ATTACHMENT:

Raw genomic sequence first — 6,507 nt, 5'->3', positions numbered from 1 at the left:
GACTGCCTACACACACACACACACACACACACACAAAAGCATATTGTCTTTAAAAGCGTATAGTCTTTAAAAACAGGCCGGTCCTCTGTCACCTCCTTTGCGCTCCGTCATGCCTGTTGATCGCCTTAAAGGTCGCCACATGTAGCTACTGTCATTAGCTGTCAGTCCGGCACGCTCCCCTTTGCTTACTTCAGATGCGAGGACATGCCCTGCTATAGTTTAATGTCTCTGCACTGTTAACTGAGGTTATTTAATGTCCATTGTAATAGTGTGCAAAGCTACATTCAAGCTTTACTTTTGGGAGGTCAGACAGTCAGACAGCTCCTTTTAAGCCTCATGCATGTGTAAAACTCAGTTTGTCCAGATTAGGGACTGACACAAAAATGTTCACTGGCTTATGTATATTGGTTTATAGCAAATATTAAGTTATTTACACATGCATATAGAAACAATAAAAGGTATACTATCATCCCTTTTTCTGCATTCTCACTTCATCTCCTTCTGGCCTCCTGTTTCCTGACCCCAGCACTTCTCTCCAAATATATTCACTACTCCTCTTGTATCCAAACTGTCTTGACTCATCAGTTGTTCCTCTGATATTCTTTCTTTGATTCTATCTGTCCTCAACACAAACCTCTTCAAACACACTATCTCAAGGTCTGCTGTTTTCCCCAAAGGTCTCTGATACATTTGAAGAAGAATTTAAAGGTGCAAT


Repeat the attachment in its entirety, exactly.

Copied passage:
Raw genomic sequence first — 6,507 nt, 5'->3', positions numbered from 1 at the left:
GACTGCCTACACACACACACACACACACACACACAAAAGCATATTGTCTTTAAAAGCGTATAGTCTTTAAAAACAGGCCGGTCCTCTGTCACCTCCTTTGCGCTCCGTCATGCCTGTTGATCGCCTTAAAGGTCGCCACATGTAGCTACTGTCATTAGCTGTCAGTCCGGCACGCTCCCCTTTGCTTACTTCAGATGCGAGGACATGCCCTGCTATAGTTTAATGTCTCTGCACTGTTAACTGAGGTTATTTAATGTCCATTGTAATAGTGTGCAAAGCTACATTCAAGCTTTACTTTTGGGAGGTCAGACAGTCAGACAGCTCCTTTTAAGCCTCATGCATGTGTAAAACTCAGTTTGTCCAGATTAGGGACTGACACAAAAATGTTCACTGGCTTATGTATATTGGTTTATAGCAAATATTAAGTTATTTACACATGCATATAGAAACAATAAAAGGTATACTATCATCCCTTTTTCTGCATTCTCACTTCATCTCCTTCTGGCCTCCTGTTTCCTGACCCCAGCACTTCTCTCCAAATATATTCACTACTCCTCTTGTATCCAAACTGTCTTGACTCATCAGTTGTTCCTCTGATATTCTTTCTTTGATTCTATCTGTCCTCAACACAAACCTCTTCAAACACACTATCTCAAGGTCTGCTGTTTTCCCCAAAGGTCTCTGATACATTTGAAGAAGAATTTAAAGGTGCAAT